2. Amanda Palmer Vs. Steve Albini, Unpaid Musicians
Prior to 2012, Amanda Palmer was not exactly a household name — sure, she had a devoted fanbase from which she sourced a record $1.2 million via Kickstarter to finance her last album, Theatre Is Evil. But this year, Palmer achieved notoriety far beyond her cult following
It started in August, when the ex-Dresden Doll posted a blog entry titled “WANTED: HORN-Y AND STRING-Y VOLUNTEERS FOR THE GRAND THEFT ORCHESTRA TOUR!!!!” in which she requested horn and string players of “professional-ish” ability join her touring band on stage. By way of compensation, wrote Palmer, “we will feed you beer, hug/high-five you up and down (pick your poison), give you merch, and thank you mightily for adding to the big noise we are planning to make.”
The request for unpaid labor by a musician who’d just raised $1.2 mil caught the attention of Chicago-based engineer/poker enthusiast Steve Albini; in a
Albini wasn’t alone in his outrage; on 9/12, the Times ran a piece on the backlash resulting from Palmer’s request. Palmer fan and classical musician, Amy Vaillancourt-Sals posted her own reaction to Palmer’s request for unpaid volunteers, pointing out the ways in which Palmer’s actions could negatively affect the greater music community. Among other things, Vaillancourt-Sals wrote:
Artists are feeling desperate. I confess, I have found myself giving free performances in order to get ahead and perhaps have something notable to put on my resume. You’d think that this would help, but it doesn’t and in fact it’s made my position worse. Volunteer opportunities have effectively lead to more volunteer opportunities. Very very seldom have I found it leading to compensating gigs.
Palmer responded with a 2,800-word open letter to Vaillancourt-Sals, with the following declaration at its center:
your concern reminds me of the complaints i’ve seen from musicians who insist that i’m “devaluing” their own recordings by giving my music away for free and encouraging people to pay what they want for it (which is how i just released my new record). i get the impression that they see me as a force of evil who is miseducating the public to think that “music should be free.”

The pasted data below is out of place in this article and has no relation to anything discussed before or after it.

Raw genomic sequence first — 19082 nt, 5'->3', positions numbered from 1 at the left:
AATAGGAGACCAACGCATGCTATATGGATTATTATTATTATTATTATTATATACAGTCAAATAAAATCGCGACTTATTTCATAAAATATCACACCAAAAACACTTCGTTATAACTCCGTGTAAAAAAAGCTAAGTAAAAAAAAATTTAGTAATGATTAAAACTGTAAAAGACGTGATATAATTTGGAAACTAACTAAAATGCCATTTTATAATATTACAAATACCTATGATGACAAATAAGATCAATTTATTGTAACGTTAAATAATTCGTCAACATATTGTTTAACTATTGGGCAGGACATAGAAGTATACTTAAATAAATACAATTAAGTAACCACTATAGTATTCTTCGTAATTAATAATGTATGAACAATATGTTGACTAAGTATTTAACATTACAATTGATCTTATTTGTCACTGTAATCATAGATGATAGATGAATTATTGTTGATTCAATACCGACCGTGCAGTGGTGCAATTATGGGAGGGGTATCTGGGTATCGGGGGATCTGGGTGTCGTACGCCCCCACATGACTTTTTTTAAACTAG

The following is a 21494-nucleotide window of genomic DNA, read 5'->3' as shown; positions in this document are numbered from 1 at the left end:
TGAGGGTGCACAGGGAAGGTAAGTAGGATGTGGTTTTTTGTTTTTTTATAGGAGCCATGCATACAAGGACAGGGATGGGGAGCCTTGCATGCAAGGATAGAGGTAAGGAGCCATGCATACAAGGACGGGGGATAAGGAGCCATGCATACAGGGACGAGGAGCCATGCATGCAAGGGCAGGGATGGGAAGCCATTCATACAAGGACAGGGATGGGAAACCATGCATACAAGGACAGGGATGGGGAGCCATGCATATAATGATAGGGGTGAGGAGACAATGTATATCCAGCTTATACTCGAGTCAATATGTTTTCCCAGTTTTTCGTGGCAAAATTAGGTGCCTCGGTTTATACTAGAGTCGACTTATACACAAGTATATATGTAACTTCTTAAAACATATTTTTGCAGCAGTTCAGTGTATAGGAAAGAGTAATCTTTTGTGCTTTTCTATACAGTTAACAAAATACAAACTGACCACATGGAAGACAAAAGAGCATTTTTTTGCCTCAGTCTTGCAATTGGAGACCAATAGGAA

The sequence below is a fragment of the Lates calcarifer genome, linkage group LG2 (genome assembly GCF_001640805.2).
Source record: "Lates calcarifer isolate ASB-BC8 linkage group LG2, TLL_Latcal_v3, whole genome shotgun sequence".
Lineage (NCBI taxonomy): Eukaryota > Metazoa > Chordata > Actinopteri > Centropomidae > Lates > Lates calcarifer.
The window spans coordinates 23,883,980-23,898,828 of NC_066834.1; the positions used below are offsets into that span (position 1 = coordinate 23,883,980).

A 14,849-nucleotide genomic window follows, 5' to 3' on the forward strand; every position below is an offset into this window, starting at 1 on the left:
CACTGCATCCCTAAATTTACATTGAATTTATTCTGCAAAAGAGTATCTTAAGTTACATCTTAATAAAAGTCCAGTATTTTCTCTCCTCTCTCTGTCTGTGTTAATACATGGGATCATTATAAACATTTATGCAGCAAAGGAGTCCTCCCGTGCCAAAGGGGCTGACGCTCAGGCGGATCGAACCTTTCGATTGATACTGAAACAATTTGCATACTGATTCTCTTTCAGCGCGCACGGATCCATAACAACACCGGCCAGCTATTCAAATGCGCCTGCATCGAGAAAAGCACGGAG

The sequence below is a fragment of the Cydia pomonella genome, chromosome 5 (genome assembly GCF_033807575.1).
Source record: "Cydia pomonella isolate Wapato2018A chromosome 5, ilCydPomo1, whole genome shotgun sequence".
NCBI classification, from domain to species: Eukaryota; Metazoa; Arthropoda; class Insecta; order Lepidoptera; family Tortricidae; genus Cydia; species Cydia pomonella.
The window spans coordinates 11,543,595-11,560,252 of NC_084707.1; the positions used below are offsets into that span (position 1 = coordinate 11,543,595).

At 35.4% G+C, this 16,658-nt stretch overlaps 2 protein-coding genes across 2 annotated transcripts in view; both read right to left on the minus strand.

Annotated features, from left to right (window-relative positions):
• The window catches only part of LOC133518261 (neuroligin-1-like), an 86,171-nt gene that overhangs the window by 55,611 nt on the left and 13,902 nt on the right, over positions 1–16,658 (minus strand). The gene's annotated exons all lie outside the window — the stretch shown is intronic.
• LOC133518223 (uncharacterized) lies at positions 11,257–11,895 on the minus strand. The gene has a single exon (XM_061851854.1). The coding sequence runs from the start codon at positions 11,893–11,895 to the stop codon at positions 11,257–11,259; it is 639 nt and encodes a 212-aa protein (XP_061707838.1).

here’s what i think about all that, and it also applies to this paid/non-paid musician kerfuffle:
YOU HAVE TO LET ARTISTS MAKE THEIR OWN DECISIONS ABOUT HOW THEY SHARE THEIR TALENT AND TIME.
Meanwhile, the Albini-Palmer feud continued. In an interview with Australian website Moshcam, Palmer said, “I adore Steve Albini and I’m a huge fan of his work, and I know he is a grumpy fuck.” Albini then did an interview with UK blog the Stool Pigeon, where he expanded on his feelings, saying:
On the part of the fans, I totally understand and sympathize with this impulse [to want to play with an object of their fandom regardless of compensation]. That’s starkly different from a millionaire asking people to do things for free, under the guise that she is giving them something by indulging them. It’s cheapness repainted as generosity and it’s gross. Using people in this way, exploiting their good nature for one’s own benefit, is a cancer that taints many enterprises and it always reflects poorly on the exploiter. It’s one of the things I hated most about the old-school record business, the practice of fucking with people who loved music so much they would put up with endless greed and abuse just to be a part of it. A new music business paradigm, if it is worth anything, should strive to be free of exploitation and be honest about its motives … Nobody’s an idiot, some ways of conducting business are just uglier and more exploitative than others.
Finally, after what seemed like months of controversy, Palmer relented, agreeing to pay her sidemen. She made the triumphant announcement on her blog:
for better or for worse, this whole kerfuffle has meant i’ve spent the past week thinking hard about this, listening to what everyone was saying and discussing. i hear you. i see your points. me and my band have discussed it at length. and we have decided we should pay all of our guest musicians. we have the power to do it, and we’re going to do it. (in fact, we started doing it three shows ago.
Still, like the Lowery-White beef, Palmer’s story resonated throughout 2012, as pundits and musicians alike wondered (often aloud) how to make money making music — using services like Kickstarter, yes — while being mindful of the modern economy and the fragile ecosystem that is home to both musicians and audience.